In recent weeks the new Prime Minister of Australia has spoken out on this case and has also spoken to Iraqi authorities on the case. That is welcome given that he is a newly elected prime minister. It is important now that Australia picks this up and brings it to the next level, particularly given as I have said, that Mr. Pether's health is deteriorating rapidly. The family are gravely concerned for his welfare and health. I ask that Ireland and Australia come together to do what we can because, at the end of the day, his family are suffering more than anyone in this world in this case and they are Irish citizens. They are our citizens and I believe that we can do more together with Australia to put the pressure on, particularly on the back of that UN report that is so grave in respect of its findings and conclusions. It believes and has concluded that both men should be immediately released. There is scope now on the back of that to go back and raise this issue again.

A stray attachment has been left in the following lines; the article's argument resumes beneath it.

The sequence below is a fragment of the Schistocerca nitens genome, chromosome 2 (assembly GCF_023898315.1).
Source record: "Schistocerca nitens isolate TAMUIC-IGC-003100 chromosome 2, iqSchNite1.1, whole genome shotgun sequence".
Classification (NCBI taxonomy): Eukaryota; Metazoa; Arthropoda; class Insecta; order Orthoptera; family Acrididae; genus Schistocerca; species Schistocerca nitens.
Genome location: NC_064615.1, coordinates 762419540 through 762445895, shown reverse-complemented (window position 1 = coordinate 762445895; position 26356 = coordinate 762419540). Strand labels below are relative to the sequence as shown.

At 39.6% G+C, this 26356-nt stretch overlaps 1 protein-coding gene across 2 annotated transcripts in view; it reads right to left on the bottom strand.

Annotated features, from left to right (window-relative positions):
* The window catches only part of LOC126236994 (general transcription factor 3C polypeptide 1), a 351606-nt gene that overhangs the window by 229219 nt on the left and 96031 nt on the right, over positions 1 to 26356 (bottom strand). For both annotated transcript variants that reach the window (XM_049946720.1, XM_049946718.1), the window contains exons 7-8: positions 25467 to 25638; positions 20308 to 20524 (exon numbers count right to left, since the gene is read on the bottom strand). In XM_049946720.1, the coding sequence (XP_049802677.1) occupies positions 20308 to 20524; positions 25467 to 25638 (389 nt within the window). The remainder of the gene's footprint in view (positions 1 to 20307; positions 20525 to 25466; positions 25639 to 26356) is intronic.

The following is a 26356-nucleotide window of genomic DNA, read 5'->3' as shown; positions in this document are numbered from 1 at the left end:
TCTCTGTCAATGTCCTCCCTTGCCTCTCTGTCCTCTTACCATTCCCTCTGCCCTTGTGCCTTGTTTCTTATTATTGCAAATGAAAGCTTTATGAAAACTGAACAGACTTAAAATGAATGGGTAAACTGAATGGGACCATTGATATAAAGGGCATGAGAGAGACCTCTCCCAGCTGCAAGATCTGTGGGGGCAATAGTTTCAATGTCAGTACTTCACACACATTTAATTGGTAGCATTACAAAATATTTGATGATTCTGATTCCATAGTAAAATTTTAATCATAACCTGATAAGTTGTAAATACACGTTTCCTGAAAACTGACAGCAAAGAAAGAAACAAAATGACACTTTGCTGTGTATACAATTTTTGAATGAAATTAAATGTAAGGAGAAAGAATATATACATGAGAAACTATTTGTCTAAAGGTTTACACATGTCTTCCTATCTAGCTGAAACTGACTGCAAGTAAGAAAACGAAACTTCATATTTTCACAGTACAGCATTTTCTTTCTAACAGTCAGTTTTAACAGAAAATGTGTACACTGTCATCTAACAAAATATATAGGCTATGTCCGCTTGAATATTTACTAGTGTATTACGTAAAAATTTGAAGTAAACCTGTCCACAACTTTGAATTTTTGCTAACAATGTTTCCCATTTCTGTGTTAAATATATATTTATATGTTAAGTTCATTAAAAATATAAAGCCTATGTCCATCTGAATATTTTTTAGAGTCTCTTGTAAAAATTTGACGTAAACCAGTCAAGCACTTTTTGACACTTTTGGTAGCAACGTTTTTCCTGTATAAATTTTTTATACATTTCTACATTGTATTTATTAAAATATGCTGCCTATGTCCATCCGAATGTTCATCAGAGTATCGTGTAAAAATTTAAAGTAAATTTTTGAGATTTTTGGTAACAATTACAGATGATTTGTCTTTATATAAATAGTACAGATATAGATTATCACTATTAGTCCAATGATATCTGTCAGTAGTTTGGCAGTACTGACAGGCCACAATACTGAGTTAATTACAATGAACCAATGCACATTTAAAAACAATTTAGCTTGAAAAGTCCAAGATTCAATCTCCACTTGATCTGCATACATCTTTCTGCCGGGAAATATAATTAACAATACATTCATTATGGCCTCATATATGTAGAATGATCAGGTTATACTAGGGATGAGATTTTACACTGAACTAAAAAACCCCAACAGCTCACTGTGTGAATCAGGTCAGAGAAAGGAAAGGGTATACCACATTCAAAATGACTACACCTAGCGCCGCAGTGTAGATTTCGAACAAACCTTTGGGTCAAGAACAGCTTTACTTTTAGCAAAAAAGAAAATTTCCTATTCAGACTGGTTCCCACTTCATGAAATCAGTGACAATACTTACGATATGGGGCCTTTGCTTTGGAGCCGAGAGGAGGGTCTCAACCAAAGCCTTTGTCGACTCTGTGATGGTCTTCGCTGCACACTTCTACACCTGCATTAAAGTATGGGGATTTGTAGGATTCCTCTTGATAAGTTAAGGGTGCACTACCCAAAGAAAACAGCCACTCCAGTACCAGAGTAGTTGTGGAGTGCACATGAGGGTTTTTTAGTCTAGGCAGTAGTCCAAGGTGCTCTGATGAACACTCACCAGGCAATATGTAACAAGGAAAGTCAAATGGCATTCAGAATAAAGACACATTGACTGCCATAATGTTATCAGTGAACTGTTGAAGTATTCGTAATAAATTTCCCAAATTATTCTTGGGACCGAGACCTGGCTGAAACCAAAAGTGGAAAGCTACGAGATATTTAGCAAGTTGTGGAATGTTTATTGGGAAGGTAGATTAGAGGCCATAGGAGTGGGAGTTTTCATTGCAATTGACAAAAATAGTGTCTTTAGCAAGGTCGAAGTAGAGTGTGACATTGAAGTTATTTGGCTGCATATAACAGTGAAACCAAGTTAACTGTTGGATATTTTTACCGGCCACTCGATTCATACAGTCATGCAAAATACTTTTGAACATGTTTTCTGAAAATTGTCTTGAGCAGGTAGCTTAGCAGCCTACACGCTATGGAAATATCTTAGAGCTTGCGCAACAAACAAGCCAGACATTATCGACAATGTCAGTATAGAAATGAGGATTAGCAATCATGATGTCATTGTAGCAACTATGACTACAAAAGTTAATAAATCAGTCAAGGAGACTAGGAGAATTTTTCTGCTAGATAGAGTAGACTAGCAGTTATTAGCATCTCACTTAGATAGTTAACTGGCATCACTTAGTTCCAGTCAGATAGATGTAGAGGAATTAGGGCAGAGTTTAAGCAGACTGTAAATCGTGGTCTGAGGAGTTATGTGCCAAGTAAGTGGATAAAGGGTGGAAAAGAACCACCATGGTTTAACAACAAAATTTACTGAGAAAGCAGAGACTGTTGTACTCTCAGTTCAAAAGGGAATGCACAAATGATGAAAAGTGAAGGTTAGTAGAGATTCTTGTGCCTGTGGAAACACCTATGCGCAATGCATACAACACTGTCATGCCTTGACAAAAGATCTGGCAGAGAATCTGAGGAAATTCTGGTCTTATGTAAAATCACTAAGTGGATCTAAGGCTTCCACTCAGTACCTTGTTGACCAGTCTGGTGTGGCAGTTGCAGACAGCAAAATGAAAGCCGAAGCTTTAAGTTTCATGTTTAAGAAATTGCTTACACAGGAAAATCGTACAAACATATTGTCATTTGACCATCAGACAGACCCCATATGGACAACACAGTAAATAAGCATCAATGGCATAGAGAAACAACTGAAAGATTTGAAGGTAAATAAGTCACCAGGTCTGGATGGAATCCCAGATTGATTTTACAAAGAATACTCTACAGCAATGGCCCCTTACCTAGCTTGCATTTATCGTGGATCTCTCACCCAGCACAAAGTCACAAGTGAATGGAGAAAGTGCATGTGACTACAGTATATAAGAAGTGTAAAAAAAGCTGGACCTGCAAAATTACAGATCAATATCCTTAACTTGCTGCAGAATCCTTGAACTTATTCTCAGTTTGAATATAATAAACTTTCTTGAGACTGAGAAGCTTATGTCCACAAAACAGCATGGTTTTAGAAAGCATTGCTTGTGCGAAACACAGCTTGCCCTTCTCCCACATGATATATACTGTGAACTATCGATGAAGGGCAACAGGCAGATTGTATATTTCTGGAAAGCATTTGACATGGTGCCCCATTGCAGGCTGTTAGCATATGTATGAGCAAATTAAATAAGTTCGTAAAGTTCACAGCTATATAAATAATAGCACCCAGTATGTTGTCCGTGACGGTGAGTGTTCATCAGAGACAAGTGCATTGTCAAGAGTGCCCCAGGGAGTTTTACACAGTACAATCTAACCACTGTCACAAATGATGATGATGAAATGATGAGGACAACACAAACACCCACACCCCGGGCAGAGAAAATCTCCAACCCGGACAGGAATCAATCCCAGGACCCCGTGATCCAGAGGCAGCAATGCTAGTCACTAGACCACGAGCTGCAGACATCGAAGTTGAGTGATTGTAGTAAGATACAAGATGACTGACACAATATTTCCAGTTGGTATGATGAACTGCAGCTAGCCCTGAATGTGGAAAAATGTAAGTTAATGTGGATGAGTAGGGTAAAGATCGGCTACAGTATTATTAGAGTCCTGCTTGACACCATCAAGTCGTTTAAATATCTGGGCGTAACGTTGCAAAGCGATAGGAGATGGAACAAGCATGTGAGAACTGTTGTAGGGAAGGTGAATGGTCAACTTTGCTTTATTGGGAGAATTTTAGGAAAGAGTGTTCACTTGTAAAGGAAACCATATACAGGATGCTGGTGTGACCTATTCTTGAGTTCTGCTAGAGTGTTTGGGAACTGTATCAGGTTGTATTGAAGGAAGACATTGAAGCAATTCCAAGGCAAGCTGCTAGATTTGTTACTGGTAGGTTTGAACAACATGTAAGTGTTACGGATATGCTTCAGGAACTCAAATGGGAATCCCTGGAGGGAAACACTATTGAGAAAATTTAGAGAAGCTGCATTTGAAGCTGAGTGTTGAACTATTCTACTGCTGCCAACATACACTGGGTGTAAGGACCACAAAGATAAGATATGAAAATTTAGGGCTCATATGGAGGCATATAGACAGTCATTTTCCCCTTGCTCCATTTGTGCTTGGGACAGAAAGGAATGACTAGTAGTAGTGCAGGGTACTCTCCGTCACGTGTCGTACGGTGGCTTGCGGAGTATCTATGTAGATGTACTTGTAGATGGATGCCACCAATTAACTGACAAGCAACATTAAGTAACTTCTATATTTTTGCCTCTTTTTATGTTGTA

Gabhaim buíochas arís. As the Deputy said, this is a challenging and concerning case and I thank her for raising it. It is significant that she has raised it here in our Parliament and that is important to maintain that pressure.
The Department of Foreign Affairs will continue to closely monitor the case of Mr. Pether and his Egyptian colleague, Mr. Khalid Radwan. We understand the significant distress this case is causing from Mr. Pether's family here in Ireland. Officials from the Department of Foreign Affairs will continue to remain in regular contact with Mr. Pether. I do not have with me a date as to when the issue was most recently raised with the Iraqi authorities but I will ask the Minister to revert with a response on that.
The Australian Government is continuing to provide high-level consular assistance to Mr. Pether. As the Deputy will understand, it would not be appropriate to comment on the details of the case or on the consular assistance provided. I assure her, however, that officials from the Department of Foreign Affairs will continue to remain in close contact with the relevant Australian officials and will continue to advocate for Mr. Pether and his family. We will also, as appropriate, continue to raise concerns over Mr. Pether with Iraqi authorities. It is our sincere hope that officials from the Department of Foreign Affairs will continue to follow this case closely and that a satisfactory outcome can be found in this case, above all, for the sake of Mr. Pether and his family.